“Why don’t you pursue your contacts with the WH?” Kaiser advised a Solyndra board member in October 2010.
Nonprofit law specialists said that Kaiser’s focus on Solyndra was striking, because he had no official role at the company and had no personal investment in the corporation. After amassing a fortune in the oil and banking industries, Kaiser had endowed a nonprofit corporation that bore his name, but he did not sit on its board.
The nonprofit corporation, known as the George Kaiser Family Foundation, had its own investment fund, which owned a third of Solyndra. Mitchell, a Solyndra board member, was the fund’s manager.
Despite those walls between Kaiser and Solyndra, e-mail exchanges show that Mitchell repeatedly sought Kaiser’s counsel and in one instance requested “authority” to make a major move.
Nonprofit experts stressed that once Kaiser donated his money to charity — and thereby qualified for millions of dollars in tax breaks — the money was no longer his under federal law.
Kaiser arrived in Las Vegas on the Friday night of the fundraiser, carrying a photo of himself and the president, which Obama signed for him. Over the evening, the oilman’s conversation moved from social chatter to business.
“I talked in general about the Chinese and solar but didn’t want to get too specific with him,” Kaiser told associates. “I did talk to him about the Chinese subsidy over the past nine months and the effect it was having on U.S. solar and wind manufacturers. . . . I thought that a more aggressive trade policy with the Chinese was essential. . . . [Obama] said that these issues would be addressed aggressively at the G-20.”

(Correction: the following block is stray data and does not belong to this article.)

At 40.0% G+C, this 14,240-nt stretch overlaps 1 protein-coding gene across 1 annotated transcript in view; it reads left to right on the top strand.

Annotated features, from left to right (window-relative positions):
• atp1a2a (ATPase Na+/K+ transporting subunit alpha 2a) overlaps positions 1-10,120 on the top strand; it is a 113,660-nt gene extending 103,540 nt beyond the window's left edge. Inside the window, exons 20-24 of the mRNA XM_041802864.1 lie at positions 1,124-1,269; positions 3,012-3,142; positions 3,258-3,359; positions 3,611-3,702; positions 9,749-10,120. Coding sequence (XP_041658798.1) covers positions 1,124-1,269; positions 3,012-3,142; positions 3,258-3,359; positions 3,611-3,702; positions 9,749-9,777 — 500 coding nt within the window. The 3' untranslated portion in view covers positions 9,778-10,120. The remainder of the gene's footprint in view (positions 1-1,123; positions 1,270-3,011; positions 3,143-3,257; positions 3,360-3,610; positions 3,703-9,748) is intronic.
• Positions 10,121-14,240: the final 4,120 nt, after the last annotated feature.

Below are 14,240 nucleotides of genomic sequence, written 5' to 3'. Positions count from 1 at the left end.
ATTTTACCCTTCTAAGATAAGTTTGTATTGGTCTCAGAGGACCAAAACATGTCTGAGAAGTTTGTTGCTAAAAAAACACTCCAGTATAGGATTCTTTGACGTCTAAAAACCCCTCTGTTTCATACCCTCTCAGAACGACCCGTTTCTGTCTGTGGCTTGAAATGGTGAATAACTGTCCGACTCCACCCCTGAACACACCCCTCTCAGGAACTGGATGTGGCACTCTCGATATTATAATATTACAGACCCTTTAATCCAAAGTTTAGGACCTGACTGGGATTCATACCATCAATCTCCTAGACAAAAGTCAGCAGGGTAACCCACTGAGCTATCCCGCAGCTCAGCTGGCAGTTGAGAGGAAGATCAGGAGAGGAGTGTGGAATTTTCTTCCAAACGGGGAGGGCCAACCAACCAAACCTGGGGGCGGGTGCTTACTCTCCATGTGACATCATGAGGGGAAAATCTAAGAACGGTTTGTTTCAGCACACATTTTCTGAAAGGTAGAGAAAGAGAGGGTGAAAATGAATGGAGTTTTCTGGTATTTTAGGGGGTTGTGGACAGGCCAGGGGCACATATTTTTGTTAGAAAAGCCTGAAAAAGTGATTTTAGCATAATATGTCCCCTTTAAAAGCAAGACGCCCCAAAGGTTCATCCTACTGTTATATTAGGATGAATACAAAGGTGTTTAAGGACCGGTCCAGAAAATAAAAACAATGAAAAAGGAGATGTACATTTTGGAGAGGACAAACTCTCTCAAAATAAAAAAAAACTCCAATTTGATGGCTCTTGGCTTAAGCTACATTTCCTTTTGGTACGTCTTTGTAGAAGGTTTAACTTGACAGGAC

As for majority leader Reid, Kaiser confided in his e-mails: “Harry was mushy nice . . . Barack said privately that Harry would win by a small margin. I hope he’s right.”
Stone said last week that the dinner was only the second time Kaiser had met the president and that there was nothing wrong with Kaiser taking an interest in the foundation and its investments. While the foundation’s board respected Kaiser’s advice, its members made all the financial decisions, he said.
Today, a handful of Solyndra employees remain at its Silicon Valley factory, helping wind down operations. Of the 1,100 workers who lost their jobs, an estimated 90 percent remain unemployed, such as Sterio. She’s relying on help from relatives to make payments on her home, where she lives with her ailing husband and four grandchildren.
Solyndra has failed to attract a buyer who would keep the plant operating, so it is trying to unload its assets piecemeal to pay off its debts. The first $75 million recovered is expected to go to Kaiser’s nonprofit organization and other investors; it is unclear how much will be left for taxpayers.
Along with selling its microscopes and industrial robots, the company in November auctioned off the 30-foot-long blue banner that served as a backdrop for Obama’s factory visit.
Winning bidder Scott Logsdon, a laid-off Solyndra worker who’s been lucky enough to land a new job, snapped up the sign for $400. He’s hoping that with all of the political attention Solyndra’s failure has received, the value of the sign will appreciate by Election Day.
It reads: “Solyndra . . . Made in the USA.”
Research director Alice Crites contributed to this report.